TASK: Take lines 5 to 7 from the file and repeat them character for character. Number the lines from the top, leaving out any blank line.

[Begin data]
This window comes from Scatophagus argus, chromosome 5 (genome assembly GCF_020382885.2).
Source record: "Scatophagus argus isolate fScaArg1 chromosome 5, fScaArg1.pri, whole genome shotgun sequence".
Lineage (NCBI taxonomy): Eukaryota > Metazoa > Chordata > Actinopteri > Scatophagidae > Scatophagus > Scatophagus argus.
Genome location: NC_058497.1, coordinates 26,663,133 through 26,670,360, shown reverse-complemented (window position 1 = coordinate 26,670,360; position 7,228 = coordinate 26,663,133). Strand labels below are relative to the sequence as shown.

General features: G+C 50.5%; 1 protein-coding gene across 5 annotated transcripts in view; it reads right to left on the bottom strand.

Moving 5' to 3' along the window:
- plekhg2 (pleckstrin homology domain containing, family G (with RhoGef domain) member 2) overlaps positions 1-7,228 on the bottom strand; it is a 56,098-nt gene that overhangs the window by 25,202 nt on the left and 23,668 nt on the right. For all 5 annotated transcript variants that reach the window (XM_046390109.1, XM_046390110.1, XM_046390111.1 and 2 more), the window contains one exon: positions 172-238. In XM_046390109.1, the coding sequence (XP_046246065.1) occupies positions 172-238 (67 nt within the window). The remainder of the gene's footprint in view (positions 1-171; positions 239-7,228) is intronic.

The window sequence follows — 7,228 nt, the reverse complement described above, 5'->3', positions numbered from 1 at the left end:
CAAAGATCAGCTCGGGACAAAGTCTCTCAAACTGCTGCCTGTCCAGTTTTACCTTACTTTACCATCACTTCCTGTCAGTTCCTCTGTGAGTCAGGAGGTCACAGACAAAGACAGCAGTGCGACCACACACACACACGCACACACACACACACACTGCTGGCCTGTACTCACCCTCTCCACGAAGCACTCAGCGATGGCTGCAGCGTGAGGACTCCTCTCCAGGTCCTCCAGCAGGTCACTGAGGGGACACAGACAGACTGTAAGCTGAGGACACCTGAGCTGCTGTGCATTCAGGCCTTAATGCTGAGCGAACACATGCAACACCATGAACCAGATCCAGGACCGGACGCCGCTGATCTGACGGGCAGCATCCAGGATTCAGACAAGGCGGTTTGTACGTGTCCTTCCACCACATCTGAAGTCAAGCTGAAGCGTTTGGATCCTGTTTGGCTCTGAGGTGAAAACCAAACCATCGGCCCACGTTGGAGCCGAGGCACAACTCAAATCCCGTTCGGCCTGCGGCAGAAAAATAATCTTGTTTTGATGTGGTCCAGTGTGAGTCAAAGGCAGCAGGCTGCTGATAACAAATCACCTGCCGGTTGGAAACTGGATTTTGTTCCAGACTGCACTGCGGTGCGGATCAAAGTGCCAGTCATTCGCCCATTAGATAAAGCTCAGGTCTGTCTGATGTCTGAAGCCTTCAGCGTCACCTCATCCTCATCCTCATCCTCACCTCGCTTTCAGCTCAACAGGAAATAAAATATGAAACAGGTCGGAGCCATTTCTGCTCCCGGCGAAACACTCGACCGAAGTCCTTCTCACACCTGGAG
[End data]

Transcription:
General features: G+C 50.5%; 1 protein-coding gene across 5 annotated transcripts in view; it reads right to left on the bottom strand.

Moving 5' to 3' along the window:
- plekhg2 (pleckstrin homology domain containing, family G (with RhoGef domain) member 2) overlaps positions 1-7,228 on the bottom strand; it is a 56,098-nt gene that overhangs the window by 25,202 nt on the left and 23,668 nt on the right. For all 5 annotated transcript variants that reach the window (XM_046390109.1, XM_046390110.1, XM_046390111.1 and 2 more), the window contains one exon: positions 172-238. In XM_046390109.1, the coding sequence (XP_046246065.1) occupies positions 172-238 (67 nt within the window). The remainder of the gene's footprint in view (positions 1-171; positions 239-7,228) is intronic.